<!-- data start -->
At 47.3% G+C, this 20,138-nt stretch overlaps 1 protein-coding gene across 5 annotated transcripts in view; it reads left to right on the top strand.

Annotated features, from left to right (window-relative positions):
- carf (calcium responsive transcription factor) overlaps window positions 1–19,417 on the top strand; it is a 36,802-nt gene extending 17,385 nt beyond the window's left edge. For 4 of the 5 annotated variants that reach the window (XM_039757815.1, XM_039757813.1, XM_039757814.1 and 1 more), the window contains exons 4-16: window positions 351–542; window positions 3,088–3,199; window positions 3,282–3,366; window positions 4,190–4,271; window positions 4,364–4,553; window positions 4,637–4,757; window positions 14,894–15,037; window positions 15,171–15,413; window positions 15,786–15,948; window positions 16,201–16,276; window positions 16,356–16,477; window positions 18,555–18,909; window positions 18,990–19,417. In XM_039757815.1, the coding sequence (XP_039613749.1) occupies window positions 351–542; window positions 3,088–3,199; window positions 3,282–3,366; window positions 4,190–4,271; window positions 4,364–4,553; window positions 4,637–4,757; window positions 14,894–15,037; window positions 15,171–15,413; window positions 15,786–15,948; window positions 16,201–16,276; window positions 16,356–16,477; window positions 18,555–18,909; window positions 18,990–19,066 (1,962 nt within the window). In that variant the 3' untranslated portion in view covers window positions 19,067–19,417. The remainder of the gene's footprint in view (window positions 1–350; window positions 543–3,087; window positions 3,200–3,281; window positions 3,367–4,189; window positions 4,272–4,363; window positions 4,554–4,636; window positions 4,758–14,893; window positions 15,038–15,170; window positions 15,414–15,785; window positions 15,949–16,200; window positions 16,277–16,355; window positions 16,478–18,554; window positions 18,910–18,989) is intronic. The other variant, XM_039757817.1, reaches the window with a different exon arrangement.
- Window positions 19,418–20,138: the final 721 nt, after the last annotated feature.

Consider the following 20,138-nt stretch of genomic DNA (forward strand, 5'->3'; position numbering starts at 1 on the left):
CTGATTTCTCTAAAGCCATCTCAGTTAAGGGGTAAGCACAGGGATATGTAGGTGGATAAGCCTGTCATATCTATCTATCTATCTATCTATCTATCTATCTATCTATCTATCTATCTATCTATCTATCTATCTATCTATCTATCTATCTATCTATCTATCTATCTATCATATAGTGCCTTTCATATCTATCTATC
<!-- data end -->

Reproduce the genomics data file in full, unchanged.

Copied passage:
At 47.3% G+C, this 20,138-nt stretch overlaps 1 protein-coding gene across 5 annotated transcripts in view; it reads left to right on the top strand.

Annotated features, from left to right (window-relative positions):
- carf (calcium responsive transcription factor) overlaps window positions 1–19,417 on the top strand; it is a 36,802-nt gene extending 17,385 nt beyond the window's left edge. For 4 of the 5 annotated variants that reach the window (XM_039757815.1, XM_039757813.1, XM_039757814.1 and 1 more), the window contains exons 4-16: window positions 351–542; window positions 3,088–3,199; window positions 3,282–3,366; window positions 4,190–4,271; window positions 4,364–4,553; window positions 4,637–4,757; window positions 14,894–15,037; window positions 15,171–15,413; window positions 15,786–15,948; window positions 16,201–16,276; window positions 16,356–16,477; window positions 18,555–18,909; window positions 18,990–19,417. In XM_039757815.1, the coding sequence (XP_039613749.1) occupies window positions 351–542; window positions 3,088–3,199; window positions 3,282–3,366; window positions 4,190–4,271; window positions 4,364–4,553; window positions 4,637–4,757; window positions 14,894–15,037; window positions 15,171–15,413; window positions 15,786–15,948; window positions 16,201–16,276; window positions 16,356–16,477; window positions 18,555–18,909; window positions 18,990–19,066 (1,962 nt within the window). In that variant the 3' untranslated portion in view covers window positions 19,067–19,417. The remainder of the gene's footprint in view (window positions 1–350; window positions 543–3,087; window positions 3,200–3,281; window positions 3,367–4,189; window positions 4,272–4,363; window positions 4,554–4,636; window positions 4,758–14,893; window positions 15,038–15,170; window positions 15,414–15,785; window positions 15,949–16,200; window positions 16,277–16,355; window positions 16,478–18,554; window positions 18,910–18,989) is intronic. The other variant, XM_039757817.1, reaches the window with a different exon arrangement.
- Window positions 19,418–20,138: the final 721 nt, after the last annotated feature.

Consider the following 20,138-nt stretch of genomic DNA (forward strand, 5'->3'; position numbering starts at 1 on the left):
CTGATTTCTCTAAAGCCATCTCAGTTAAGGGGTAAGCACAGGGATATGTAGGTGGATAAGCCTGTCATATCTATCTATCTATCTATCTATCTATCTATCTATCTATCTATCTATCTATCTATCTATCTATCTATCTATCTATCTATCTATCTATCTATCTATCTATCATATAGTGCCTTTCATATCTATCTATC